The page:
It’s like an end-of-summer fire sale this week. So many movies! All available to watch from the couch in unwashed yoga pants and Alf tee shirts. I mean, that’s how we imagine you watching these, but really, wear whatever you want. The important thing is to let us help you decide where to spend your valuable time.
What happens to parents when they’re confronted with the truth about their child? In A Kid Like Jake, the titular Jake is not the kind of five-year-old boy who likes trucks and cars, but rather princesses and fairy tales. His parents, Alex and Greg (Claire Danes and Jim Parsons), see it as a harmless phase. But when it seems possible it’s more than a phase, they’re forced to confront their own fears and prejudices.
Writer Daniel Pearle (adapting from from his play) and director Silas Howard address a topic that deserves attention. With a sensitive touch, they’ve crafted a film that is heartfelt and earnest.
The film’s main shortcomings occur during the first act. It takes the film a while to get to the meat of the issue, spending too much time on inconsequential details, including a montage of private school tours that has no real bearing on the story. Rather than focusing on this minutia, the film would have been better served if some of the ancillary characters were given more to do. Friends and family members are introduced (and played well by the likes of Octavia Spencer, Ann Dowd and Priyanka Chopra), but never satisfactorily weaved into the main drama.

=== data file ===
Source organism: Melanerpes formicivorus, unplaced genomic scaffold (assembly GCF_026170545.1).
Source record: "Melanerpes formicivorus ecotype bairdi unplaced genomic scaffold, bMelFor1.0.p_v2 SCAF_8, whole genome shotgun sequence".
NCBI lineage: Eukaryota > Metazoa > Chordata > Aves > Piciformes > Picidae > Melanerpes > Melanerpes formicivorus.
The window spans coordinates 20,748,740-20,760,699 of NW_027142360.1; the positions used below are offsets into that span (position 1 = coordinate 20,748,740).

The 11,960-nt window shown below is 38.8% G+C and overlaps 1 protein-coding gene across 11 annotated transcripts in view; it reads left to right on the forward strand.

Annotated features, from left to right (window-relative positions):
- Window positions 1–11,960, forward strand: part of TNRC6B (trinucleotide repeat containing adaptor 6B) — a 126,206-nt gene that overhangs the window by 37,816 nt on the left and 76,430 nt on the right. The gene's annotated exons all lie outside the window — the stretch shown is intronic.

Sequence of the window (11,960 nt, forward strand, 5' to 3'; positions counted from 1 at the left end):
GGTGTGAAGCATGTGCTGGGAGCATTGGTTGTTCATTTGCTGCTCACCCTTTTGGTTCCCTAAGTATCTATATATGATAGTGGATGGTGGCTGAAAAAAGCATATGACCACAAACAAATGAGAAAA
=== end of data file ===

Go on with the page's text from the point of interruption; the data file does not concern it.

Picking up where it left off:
As Jake’s parents, Danes and Parsons work best together when they’re at odds. The dialog during Alex and Greg’s most charged moments is impeccable. Their idyllic scenes, on the other hand, are shallow. The attempt at showing us a loving family is superficial, and it’s hard to root for people we never get a chance to know.
However, there are interesting dilemmas explored in the film. When Jake wants to dress as Rapunzel for Halloween, Alex instead brings home a pirate costume for him. Her rationale is that she wants to avoid weird looks or negative comments. She wants to “protect” her son. But as Jake acts out, it’s clear that her protection is misguided. Rather than defending her son, she’s part of the problem. Greg comes to this realization more quickly, recognizing his son’s change in demeanor as a sign he’s unhappy. It leads to confrontations that are uncomfortable, yet recognizable.
As for Jake, most of what we learn about him comes from exposition. This is likely a result of the transition from stage play to film. In some ways, it works, as Jake knows who he is. But in a world that needs greater representation for gender nonconformity and transgender men and women, it would have been nice to spend time with Jake instead of only seeing him through other people’s eyes.